As for those who in the present age are rich, command them not to be haughty, or to set their hopes on the uncertainty of riches, but rather on God who richly provides us with everything for our enjoyment. They are to do good, to be rich in good works, generous, and ready to share, thus storing up for themselves the treasure of a good foundation for the future, so that they may take hold of the life that really is life.

New Testament Gospel Lesson: Luke 16:19-31

Lazarus at the Rich Man’s Gate

“There was a rich man who was dressed in purple and fine linen and who feasted sumptuously every day. And at his gate lay a poor man named Lazarus, covered with sores, who longed to satisfy his hunger with what fell from the rich man's table; even the dogs would come and lick his sores. The poor man died and was carried away by the angels to be with Abraham. The rich man also died and was buried. In Hades, where he was being tormented, he looked up and saw Abraham far away with Lazarus by his side. He called out, ‘Father Abraham, have mercy on me, and send Lazarus to dip the tip of his finger in water and cool my tongue; for I am in agony in these flames.’ But Abraham said, ‘Child, remember that during your lifetime you received your good things, and Lazarus in like manner evil things; but now he is comforted here, and you are in agony. Besides all this, between you and us a great chasm has been fixed, so that those who might want to pass from here to you cannot do so, and no one can cross from there to us.’ He said, ‘Then, father, I beg you to send him to my father's house—for I have five brothers—that he may warn them, so that they will not also come into this place of torment.’ Abraham replied, ‘They have Moses and the prophets; they should listen to them.’ He said, ‘No, father Abraham; but if someone goes to them from the dead, they will repent.’ He said to him, ‘If they do not listen to Moses and the prophets, neither will they be convinced even if someone rises from the dead.’”

Year C Ordinary 26, Catholic Proper 26, RCL Proper 21: Sunday

Selections are from Revised Common Lectionary Daily Readings copyright © 1995 by the Consultation on Common Texts.

Unless otherwise indicated, Bible text is from New Revised Standard Version Bible (NRSV) copyright © 1989 by the Division of Christian Education of the National Council of Churches of Christ in the United States of America. Used by permission. All rights reserved.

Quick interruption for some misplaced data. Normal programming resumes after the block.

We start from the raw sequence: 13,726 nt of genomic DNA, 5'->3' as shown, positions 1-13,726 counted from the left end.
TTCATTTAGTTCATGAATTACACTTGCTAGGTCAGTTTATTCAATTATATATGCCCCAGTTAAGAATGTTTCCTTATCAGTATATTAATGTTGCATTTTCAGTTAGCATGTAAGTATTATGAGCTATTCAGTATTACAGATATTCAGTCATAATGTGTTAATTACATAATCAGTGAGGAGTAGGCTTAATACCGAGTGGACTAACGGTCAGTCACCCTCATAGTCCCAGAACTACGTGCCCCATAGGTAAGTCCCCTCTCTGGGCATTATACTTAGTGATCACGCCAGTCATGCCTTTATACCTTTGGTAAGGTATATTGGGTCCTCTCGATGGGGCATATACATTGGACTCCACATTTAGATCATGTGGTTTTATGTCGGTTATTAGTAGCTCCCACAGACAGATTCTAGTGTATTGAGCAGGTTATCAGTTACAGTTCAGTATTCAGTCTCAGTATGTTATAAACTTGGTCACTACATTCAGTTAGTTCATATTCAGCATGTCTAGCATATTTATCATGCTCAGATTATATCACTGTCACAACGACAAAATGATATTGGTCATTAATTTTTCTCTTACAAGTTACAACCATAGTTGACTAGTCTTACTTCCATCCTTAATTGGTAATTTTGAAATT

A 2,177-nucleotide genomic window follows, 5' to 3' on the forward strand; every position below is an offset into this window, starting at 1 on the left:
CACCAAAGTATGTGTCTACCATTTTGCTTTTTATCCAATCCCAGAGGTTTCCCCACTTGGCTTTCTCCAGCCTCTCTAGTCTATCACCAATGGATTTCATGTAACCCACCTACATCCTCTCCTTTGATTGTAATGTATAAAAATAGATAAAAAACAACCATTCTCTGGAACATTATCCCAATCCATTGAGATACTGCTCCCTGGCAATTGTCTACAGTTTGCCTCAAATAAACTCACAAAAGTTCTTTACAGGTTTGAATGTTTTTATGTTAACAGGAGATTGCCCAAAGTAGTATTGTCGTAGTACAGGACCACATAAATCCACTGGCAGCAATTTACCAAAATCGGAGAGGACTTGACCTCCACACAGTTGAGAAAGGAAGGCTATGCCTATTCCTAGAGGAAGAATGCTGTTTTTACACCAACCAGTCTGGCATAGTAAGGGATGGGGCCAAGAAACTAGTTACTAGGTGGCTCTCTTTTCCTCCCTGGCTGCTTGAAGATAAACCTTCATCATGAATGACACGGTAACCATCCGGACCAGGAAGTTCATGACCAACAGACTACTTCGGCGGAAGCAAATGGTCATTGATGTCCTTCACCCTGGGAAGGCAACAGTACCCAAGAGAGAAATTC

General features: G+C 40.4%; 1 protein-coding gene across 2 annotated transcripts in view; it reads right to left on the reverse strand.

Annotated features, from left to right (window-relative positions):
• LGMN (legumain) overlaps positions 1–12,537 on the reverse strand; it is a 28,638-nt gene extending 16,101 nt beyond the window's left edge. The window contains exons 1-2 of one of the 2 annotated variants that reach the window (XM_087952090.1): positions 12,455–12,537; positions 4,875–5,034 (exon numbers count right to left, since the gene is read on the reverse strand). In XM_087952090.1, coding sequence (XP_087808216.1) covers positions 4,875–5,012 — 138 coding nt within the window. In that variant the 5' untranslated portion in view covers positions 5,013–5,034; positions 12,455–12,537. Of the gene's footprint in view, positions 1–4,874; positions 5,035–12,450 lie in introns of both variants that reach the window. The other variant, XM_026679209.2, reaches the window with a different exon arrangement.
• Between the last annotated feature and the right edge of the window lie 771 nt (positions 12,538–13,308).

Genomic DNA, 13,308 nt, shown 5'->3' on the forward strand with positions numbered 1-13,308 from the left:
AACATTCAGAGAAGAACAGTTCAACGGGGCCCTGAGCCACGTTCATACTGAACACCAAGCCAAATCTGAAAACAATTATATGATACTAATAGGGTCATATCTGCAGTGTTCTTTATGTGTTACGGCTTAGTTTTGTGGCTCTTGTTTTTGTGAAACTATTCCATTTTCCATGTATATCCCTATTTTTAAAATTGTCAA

Image Credit: Lazarus at the Rich Man's Gate by Fyodor Andreyevich Bronnikov, via Wikimedia Commons. This is a public domain image.

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Wednesday: Reflection on the Twenty-forth Sunday in Ordinary Time

Roman Catholic Proper 24
Revised Common Lectionary Proper 19

Complementary Hebrew Scripture Lesson from the Writings: Job 40:6-14; 42:1-6

Then the Lord answered Job out of the whirlwind:
“Gird up your loins like a man;
 I will question you, and you declare to me.
Will you even put me in the wrong?
 Will you condemn me that you may be justified?
Have you an arm like God,
 and can you thunder with a voice like his?

“Deck yourself with majesty and dignity;
 clothe yourself with glory and splendor.
Pour out the overflowings of your anger,
 and look on all who are proud, and abase them.
Look on all who are proud, and bring them low;
 tread down the wicked where they stand.
Hide them all in the dust together;
 bind their faces in the world below.
Then I will also acknowledge to you
 that your own right hand can give you victory.”

Then Job answered the Lord:
“I know that you can do all things,
 and that no purpose of yours can be thwarted.
‘Who is this that hides counsel without knowledge?’
Therefore I have uttered what I did not understand,
 things too wonderful for me, which I did not know.
‘Hear, and I will speak;
 I will question you, and you declare to me.’
I had heard of you by the hearing of the ear,
 but now my eye sees you;
therefore I despise myself,
 and repent in dust and ashes.”

Semi-continuous Hebrew Scripture from the Latter Prophets: Jeremiah 14:1-10, 17-22

The word of the Lord that came to Jeremiah concerning the drought:

Judah mourns
 and her gates languish;
they lie in gloom on the ground,
 and the cry of Jerusalem goes up.
Her nobles send their servants for water;
 they come to the cisterns,
they find no water,
 they return with their vessels empty.
They are ashamed and dismayed
 and cover their heads,
because the ground is cracked.
 Because there has been no rain on the land
the farmers are dismayed;
 they cover their heads.
Even the doe in the field forsakes her newborn fawn
 because there is no grass.
The wild asses stand on the bare heights,
 they pant for air like jackals;
their eyes fail
 because there is no herbage.

Although our wickedness has caught up with us,
 act, O Lord, for your name's sake;
we have turned away from you,
 and we have sinned against you.
O hope of Israel,
 its savior in time of trouble,
why should you be like a stranger in the land,
 like a traveler turning aside for the night?
Why should you be like someone confused,
 like a mighty warrior who cannot give help?
Yet you, O Lord, are in the midst of us,
 and we are called by your name;
 do not forsake us!

Thus says the Lord concerning this people:
Truly they have loved to wander,
 they have not restrained their feet;
therefore the Lord does not accept them,